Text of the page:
I was analyzing results from our recent B2B Marketing University series, which Silverpop launched this past Fall, and the data seem to point to an eye-popping, potential ‘banner year’ for marketing automation in 2010. Without getting into all of the math, responses from 290 of the nearly 600 B2B marketers who attended the event series point to the potential for somewhere in the range of 70 to 75% net increase in total adoption of marketing automation technology in 2010.
Is this the best projection of market growth — i.e., is this ‘the number’ for 2010? Beats me — I’m not a full-time industry analyst — but given this data, plus some other recent insights I’ve read, it seems as though 2010 is going to be a big year for marketing automation.
Then it occurred to me: What do all of these B2B marketers (and some B2C marketers) actually mean by marketing automation? Is their definition the same as mine? What is it they think they are investing in — in droves — in 2010?
And I have had similar thoughts while reading recent blog posts by Jep Castelein (a.k.a., “The Lead Sloth”) and David Raab on where marketing automation is headed in 2010. So I did some thinking about how we define marketing automation.
Strategic Marketing Automation
The problem with definitions is context. I think many who look at marketing automation lean towards a definition rooted in how marketing automation improves the operational efficiency of a B2B marketing organization. There is no question that this is a benefit — a significant one — and it often is the initial catalyst that gets a given marketing organization thinking about marketing automation. In fact, it probably was the catalyst for the initial development of the entire marketing automation segment. But as with any technology advance — for instance, CRM — having a holistic platform to tackle the operational obstacles changes things. It opens up totally new capabilities that were perhaps not fully envisioned at the outset. This is what is occurring with marketing automation … and at a key moment.
Operational efficiency is important, but it is not the greatest challenge B2B marketers are facing today.
B2B marketers’ greatest challenge lies in responding to a rapidly-changing B2B buyer. A Web 2.0 world has fundamentally changed the dynamics of buyer-vendor interaction. B2B buyers not only have greater access to information than ever before, but increasingly, that information comes from industry peers and third parties, versus coming from their vendors or from traditional media outlets. Charlene Li and Josh Bernoff wrote about this loss of control in their book, Groundswell, and they noted “[t]he groundswell has changed the balance of power.” Buyers now move forward on their own terms, conducting much of their education on their own (and online) and connecting with a live sales team member later and later in the process.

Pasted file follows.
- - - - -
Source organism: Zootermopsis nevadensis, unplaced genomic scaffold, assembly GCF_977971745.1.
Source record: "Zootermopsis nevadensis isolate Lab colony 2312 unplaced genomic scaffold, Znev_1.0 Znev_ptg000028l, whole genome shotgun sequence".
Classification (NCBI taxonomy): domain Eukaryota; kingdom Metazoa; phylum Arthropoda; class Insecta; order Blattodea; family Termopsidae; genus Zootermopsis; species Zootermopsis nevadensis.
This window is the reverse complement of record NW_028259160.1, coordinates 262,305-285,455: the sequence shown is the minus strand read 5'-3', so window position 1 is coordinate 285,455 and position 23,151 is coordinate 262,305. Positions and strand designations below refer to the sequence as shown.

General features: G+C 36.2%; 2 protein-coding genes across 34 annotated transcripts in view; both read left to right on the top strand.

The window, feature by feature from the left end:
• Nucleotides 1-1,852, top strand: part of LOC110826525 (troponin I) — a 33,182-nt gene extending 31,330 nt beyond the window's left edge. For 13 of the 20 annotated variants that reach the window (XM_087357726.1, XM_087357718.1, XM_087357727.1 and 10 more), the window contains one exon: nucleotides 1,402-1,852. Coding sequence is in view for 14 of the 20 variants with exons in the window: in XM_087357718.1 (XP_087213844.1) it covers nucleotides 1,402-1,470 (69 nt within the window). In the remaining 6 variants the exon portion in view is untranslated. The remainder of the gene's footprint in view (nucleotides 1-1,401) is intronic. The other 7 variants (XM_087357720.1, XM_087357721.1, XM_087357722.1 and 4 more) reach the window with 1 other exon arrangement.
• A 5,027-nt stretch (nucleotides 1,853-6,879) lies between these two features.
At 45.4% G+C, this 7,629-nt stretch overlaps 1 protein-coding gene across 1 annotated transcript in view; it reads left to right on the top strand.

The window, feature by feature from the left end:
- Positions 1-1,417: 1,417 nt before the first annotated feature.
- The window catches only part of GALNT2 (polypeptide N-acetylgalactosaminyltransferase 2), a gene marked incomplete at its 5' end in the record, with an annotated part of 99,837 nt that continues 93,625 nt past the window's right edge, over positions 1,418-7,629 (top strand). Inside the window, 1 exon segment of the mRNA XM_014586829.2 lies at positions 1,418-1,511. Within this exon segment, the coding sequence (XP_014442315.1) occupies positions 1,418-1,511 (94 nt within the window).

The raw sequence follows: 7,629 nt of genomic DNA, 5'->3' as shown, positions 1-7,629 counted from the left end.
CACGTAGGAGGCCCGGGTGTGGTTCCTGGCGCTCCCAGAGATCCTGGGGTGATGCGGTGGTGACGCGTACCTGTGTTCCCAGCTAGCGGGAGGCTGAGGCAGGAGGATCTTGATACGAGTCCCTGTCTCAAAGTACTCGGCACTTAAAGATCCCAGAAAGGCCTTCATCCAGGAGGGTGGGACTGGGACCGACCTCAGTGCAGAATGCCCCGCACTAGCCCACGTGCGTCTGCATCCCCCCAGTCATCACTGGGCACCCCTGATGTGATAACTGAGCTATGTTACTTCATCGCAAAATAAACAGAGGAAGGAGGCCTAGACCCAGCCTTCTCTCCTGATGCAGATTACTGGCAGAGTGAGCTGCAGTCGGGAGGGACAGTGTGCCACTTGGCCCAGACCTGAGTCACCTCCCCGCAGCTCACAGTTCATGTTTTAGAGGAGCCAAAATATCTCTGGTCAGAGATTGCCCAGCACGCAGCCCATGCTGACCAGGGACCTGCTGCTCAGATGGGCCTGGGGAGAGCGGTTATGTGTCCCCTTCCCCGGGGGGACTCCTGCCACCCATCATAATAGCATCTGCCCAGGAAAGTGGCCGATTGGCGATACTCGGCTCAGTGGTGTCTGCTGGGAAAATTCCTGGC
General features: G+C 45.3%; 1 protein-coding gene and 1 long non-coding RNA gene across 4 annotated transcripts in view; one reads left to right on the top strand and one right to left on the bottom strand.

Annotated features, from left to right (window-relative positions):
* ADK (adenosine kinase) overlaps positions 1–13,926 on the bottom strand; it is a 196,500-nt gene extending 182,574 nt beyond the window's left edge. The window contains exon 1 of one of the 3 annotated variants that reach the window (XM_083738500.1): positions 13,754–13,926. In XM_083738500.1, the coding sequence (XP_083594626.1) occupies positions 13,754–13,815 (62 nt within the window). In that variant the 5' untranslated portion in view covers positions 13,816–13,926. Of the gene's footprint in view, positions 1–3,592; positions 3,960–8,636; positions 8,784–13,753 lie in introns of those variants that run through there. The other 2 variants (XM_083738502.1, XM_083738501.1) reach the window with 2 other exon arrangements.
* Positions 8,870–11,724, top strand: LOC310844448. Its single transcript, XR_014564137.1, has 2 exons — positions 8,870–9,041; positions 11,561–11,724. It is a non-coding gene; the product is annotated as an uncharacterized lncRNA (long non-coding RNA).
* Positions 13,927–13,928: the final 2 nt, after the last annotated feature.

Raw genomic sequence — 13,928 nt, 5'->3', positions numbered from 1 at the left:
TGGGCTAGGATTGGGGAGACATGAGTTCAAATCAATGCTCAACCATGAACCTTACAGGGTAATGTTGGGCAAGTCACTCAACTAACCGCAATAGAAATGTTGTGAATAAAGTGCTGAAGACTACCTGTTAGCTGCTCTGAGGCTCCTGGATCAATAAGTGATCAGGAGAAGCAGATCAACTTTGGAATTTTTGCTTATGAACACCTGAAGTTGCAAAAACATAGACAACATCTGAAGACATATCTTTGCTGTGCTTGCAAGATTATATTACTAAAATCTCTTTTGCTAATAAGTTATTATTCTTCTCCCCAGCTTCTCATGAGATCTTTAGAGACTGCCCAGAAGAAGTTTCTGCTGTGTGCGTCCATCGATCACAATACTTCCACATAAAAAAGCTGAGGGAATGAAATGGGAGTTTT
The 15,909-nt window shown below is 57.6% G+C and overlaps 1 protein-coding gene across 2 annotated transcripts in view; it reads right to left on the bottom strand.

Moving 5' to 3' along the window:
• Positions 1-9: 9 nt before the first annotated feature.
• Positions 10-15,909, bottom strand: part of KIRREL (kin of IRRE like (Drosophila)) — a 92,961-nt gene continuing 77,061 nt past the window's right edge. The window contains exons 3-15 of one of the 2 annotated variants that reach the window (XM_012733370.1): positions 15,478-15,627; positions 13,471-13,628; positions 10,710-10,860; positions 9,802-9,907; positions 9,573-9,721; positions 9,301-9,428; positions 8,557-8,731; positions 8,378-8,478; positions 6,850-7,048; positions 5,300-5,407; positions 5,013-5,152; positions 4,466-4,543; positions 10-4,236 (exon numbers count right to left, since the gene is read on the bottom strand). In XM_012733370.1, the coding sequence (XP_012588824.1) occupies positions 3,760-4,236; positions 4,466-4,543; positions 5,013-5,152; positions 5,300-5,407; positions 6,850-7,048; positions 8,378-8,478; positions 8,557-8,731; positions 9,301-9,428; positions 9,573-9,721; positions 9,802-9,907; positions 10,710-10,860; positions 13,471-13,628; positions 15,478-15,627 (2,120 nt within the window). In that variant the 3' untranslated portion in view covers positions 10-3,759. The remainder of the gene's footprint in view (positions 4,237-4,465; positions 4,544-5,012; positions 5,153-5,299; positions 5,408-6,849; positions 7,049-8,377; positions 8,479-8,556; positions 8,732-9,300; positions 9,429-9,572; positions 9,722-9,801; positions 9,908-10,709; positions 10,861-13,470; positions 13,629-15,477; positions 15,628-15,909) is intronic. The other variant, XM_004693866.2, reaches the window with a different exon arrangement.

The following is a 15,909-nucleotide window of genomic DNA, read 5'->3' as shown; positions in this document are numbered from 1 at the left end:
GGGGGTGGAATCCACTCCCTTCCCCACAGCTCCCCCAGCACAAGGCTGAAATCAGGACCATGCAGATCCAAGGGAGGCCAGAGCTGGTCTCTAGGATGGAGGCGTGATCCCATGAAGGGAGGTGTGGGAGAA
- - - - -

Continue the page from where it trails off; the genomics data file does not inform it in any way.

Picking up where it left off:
So given this power shift, B2B marketers must more than ever work to wrap their marketing programs around the B2B buyer — managing dynamic, anticipatory, buyer-driven campaigns and programs and being in the right channel with the right information in the right voice at the right stage of the buying cycle. It’s a posture that imitates how a live sales person might have engaged with a prospect in a consultative interaction in the past. But now it’s being driven — out of necessity — by a B2B marketer. I think of it as ‘mass one-to-one’ marketing or ‘bottoms-up’ marketing, and more than just enabling operational efficiencies, marketing automation is critical to executing against this type of marketing. In fact, I believe you really can’t do mass one-to-one without some sort of underlying marketing automation platform.